Example Wire Framing Mockups

Obtain Stakeholder Validation

Once we have the mockups, we’re able to demo the designs to our stakeholders and obtain validation. The data contract and mockups provide a common language for frontend and backend teams to clearly communicate and agree upon app requirements. This is usually an iterative process where we continuously discuss proposed features, while refining the data contract and mockups as needed.

UI Development: Coding

Last, but not least, we are finally ready for development. By empowering our frontend developers with validated mockups, well-designed APIs, and data contracts, they are able to focus on coding with minimal disruptions.

Data contracts also enable our frontend developers to create mock data for UI development. This means that we are able to create identical API responses to build the UI, even if backend teams are still working on them. We’re currently using local servers to mock the data, but will also explore creating mock server libraries that can be used collaboratively with the team.

Check out this blog about mock server libraries by Himanshu Jain.

Learning Lessons for All

Our new process have not only accelerated the app development lifecycle, but has also driven an overall greater experience for end users. Even though our challenges and solutions are based on our relationship with backend teams, the lessons learned and overall journey is applicable to any multi-team working environment.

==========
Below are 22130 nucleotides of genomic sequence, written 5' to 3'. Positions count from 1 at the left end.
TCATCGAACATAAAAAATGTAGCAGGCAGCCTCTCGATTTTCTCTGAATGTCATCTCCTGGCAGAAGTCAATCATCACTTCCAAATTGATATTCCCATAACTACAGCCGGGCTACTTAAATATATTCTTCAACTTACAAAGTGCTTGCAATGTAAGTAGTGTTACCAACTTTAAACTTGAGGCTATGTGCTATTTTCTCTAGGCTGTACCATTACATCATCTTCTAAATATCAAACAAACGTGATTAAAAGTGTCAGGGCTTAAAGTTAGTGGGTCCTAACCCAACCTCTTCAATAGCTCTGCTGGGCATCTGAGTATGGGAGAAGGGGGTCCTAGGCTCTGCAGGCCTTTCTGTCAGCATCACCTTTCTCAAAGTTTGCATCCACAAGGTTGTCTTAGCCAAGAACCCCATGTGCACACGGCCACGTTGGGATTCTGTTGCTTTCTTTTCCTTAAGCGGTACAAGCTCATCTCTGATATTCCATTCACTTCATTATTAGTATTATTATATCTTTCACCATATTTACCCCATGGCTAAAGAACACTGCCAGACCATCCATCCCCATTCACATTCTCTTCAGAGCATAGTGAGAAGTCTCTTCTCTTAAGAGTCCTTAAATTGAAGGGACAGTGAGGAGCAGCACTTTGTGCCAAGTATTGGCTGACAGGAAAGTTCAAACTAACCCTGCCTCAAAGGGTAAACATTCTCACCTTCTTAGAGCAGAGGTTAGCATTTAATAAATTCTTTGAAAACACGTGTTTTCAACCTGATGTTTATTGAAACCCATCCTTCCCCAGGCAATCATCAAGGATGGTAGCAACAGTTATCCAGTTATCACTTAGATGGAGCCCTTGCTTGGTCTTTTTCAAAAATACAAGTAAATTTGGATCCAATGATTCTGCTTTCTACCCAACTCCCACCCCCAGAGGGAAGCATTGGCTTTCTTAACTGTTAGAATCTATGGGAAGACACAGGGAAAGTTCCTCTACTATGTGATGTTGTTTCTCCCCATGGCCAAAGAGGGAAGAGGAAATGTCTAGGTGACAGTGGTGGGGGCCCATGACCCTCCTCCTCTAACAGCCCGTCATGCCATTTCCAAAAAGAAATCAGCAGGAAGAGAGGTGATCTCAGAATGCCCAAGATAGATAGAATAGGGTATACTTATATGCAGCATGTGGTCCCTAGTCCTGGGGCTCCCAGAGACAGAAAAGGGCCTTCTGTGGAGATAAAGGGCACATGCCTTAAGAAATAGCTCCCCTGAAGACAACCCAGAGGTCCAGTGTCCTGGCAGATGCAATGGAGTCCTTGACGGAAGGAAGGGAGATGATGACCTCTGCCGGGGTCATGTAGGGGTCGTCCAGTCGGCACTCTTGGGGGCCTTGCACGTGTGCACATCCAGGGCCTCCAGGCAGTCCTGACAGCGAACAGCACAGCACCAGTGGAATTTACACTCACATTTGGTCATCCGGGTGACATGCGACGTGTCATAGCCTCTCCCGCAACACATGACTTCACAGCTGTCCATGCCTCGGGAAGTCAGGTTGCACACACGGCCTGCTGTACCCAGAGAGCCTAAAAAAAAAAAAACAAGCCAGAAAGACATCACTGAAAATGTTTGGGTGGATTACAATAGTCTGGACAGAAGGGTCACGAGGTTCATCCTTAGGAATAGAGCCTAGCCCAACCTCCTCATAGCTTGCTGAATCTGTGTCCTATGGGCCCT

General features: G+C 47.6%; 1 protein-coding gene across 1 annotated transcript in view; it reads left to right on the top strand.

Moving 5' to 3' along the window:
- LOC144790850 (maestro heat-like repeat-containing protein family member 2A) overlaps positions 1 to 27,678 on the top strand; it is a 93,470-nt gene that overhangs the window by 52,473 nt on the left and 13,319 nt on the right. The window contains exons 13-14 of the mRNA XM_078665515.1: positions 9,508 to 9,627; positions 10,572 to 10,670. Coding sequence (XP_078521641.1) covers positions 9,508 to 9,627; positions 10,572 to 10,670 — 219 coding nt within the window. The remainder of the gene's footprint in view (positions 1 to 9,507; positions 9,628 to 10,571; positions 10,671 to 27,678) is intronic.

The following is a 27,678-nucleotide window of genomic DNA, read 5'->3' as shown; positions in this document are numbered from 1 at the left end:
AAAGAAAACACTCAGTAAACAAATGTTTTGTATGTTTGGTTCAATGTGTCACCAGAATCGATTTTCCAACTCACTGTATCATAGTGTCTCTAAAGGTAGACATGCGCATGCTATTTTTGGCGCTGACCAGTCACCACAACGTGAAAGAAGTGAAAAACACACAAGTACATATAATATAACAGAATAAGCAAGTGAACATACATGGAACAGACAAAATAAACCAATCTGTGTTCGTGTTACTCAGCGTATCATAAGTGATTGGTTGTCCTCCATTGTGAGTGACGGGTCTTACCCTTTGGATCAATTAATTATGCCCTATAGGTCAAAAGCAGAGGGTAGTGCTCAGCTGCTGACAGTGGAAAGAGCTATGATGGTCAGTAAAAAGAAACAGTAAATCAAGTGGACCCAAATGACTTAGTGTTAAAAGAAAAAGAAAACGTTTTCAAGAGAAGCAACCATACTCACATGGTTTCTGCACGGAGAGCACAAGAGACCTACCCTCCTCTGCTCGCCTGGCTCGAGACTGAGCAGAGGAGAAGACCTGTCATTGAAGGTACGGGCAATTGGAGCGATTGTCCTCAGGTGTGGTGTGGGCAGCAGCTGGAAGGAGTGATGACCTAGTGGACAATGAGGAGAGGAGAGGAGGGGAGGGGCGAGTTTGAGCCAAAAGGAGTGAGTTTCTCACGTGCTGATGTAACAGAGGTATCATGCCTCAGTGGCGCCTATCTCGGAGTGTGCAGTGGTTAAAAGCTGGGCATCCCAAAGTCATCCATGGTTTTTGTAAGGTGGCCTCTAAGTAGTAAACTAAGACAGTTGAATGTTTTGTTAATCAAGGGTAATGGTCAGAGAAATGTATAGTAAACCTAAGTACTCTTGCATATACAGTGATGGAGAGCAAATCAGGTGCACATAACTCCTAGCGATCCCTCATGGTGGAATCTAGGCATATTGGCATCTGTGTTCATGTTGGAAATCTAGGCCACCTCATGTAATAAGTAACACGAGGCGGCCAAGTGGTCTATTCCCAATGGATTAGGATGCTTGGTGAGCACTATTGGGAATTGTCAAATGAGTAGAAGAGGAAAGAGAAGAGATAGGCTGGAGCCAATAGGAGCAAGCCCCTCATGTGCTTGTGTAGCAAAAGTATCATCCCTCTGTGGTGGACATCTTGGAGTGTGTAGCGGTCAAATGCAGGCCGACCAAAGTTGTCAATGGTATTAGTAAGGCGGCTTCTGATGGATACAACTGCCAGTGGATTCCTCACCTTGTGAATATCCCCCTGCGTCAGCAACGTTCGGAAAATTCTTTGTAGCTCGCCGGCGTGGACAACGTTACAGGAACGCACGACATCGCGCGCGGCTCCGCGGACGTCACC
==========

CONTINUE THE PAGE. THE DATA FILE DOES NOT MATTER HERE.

Photo by rawpixel on Unsplash

The key to any successful working relationship is communication, but clear communication only works if you’re speaking the same language. And no, I don’t mean English; I’m referring to a common language that must be created between the teams to drive successful communication. In this case, our common language are the data contracts and mockups, which resolved majority of our issues with backend teams. You should find a common language that mutually works for you and the teams you work with.

I’m always looking for new ways to improve our process. If you have any suggestions or have had a similar experience, please share in the comment section below.

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Ricky Huynh

Ricky Huynh

Product Manager, UI/UX @ Walmart Labs